At first glance this building in Islington looks like a beautiful Georgian townhouse, and while your first glance would be correct – it is a beautiful Georgian townhouse – your first glance wouldn’t tell the whole story. Step inside, and you’ll find yourself in an art gallery dedicated to futurism, which has possibly the city’s finest collection of modern Italian art on display across its three floors. 

Details: 39A Canonbury Square, Islington, N1 2AN | See what’s on


Little Venice | Paddington

Little Venice

Little Venice might not have masquerade balls, ducal palaces or a gold-ceilinged basilica, but it does bear more than a passing resemblance with its floating namesake in Italy: quaint waterways, boats that slowly drift by, enticing waterside restaurants and paths on either side of the canal that make for one of the most picturesque walks in London. Don’t fancy stretching your legs? Take it all in on a lunch cruise at London Shell Co.

Biscuiteers | Notting Hill, Belgravia

biscuiteers London hidden gem

Biscuiteers craft painstakingly hand-iced luxury biscuits that come in cute shapes like Peter Rabbit and Paddington Bear, which you’ll then demolish in about two seconds. If you’ve got time to linger, come for their great-value afternoon tea or join an evening icing workshop, where you’ll flex your creative muscles while drinking prosecco (obviously).

Details: 194 Kensington Park Road, London W11 2ES | More info

Isabella Plantation | Richmond

Isabella Plantation - hidden gems

David Robinson/iStock

Richmond Park isn’t exactly a hidden gem (after all, it’s the biggest royal park in London), but this park within Richmond Park certainly is. The Isabella Plantation is a secret garden filled with reflective lakes, winding footpaths, exotic trees and in spring, a breathtaking bloom of bright pink Japanese azaleas.

Details: Richmond Park, Richmond TW10 5HS

Mosaic House | Chiswick

Mosaic House Chiswick - hidden gems

Carrie Reichardt’s trade-off for turning the front of her Chiswick property into an unofficial public art gallery following a 20-year mosaic tiling process, is that she now has strangers taking photos outside of her house everyday…

Details: 4-6 Fairlawn Grove, London W4 5EL

Pitzhanger Manor House and Gardens | Ealing

pitzhanher manor - hidden gems london

If you were impressed by Sir John Soane’s Museum – the 18th century architect’s time-warped central London abode –  you should see where he stayed when he was looking to escape the hustle and bustle. His country home out in Ealing has been earnestly restored back to its former Georgian glory, and is now attached to a sharply-curated contemporary art gallery.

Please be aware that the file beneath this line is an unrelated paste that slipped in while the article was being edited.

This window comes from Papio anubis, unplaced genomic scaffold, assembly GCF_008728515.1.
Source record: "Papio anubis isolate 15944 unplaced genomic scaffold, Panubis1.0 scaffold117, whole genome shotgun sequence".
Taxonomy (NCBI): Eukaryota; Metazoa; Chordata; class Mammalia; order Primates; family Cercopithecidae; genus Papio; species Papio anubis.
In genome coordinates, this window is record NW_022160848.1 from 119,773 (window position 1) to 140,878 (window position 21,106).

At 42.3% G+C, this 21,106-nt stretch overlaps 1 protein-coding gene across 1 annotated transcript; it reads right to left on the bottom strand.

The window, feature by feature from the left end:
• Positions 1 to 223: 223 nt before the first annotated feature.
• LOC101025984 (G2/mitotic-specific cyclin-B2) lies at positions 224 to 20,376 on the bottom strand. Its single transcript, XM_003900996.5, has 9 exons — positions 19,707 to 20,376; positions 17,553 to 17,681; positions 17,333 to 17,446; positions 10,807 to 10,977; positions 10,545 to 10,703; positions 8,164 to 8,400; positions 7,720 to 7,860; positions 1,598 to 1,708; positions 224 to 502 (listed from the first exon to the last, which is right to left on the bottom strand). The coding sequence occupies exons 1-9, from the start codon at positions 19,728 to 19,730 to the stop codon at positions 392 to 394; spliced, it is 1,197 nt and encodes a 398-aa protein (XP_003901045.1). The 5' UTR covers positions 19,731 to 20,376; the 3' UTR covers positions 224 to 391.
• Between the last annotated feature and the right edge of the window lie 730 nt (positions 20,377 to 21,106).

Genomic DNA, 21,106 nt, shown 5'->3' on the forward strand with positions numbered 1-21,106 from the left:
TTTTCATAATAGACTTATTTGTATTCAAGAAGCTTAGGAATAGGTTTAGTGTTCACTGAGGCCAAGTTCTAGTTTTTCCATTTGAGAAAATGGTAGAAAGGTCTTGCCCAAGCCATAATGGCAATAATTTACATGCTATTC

Detail: Pitzhanger Manor & Gallery, Ealing Green, London W5 5EQ

Portobello Schoolyard | Notting Hill

portobello schoolyard market

Yes, everyone knows about the sprawling Saturday market on Notting Hill’s Portobello Road. Which is why you should make a beeline for this lesser-known market, tucked away in a school yard at the southern end, which slings fresh produce, boutique homeware and street food.

Details: Vicente Cañada Blanch School, 317-318 Portobello Road, London W10 5SZ | Saturdays, 10am-4pm

Kynance Mews | South Kensington

kynance mews hidden gem

Kynance Mews’s status as a ‘hidden gem’ might be waning due to its prominence on Instagram, but nevertheless this cobbled West London street, with its wisteria-clad walls and balconied houses, makes for a lovely country village-esque stroll. Go on a mews crawl through West London

Osterley House & Park | Isleworth

osterley park

If we were randomly handed all the money in the world and told we could live anywhere in London, this well-preserved neo-classical mansion would be high on the list. Sadly, that hasn’t happened yet, but you can still mosey around its ornate period rooms, check out its a grade-II listed park (with a lake) and then sit for a while in the courtyard of its Stables Cafe. Osterley House was also used as Bruce Wayne’s manor in the Dark Knight Rises. No word on if there’s still a bat cave underneath…

Details: Osterley Park, Isleworth, TW7 4RB

Strand on the Green | Chiswick

strand on the green - hidden gems london

It’s an old-school river village sitting on the north bank of the Thames, lined with 18th century houses and a dozen or so charming cafes and pubs. In saying that, you probably wouldn’t mind being stranded here…

Details: Strand-on-the-Green, London W4 3NS

Strawberry Hill House | St Margaret’s

strawberry hill house

Those that expect fruit may be disappointed, but otherwise a grand tour of Strawberry Hill House – an architectural wonder designed by Horace Walpole in the 1700s – is well worth it if you’re up for spending the day mooching around a sprawling gothic castle.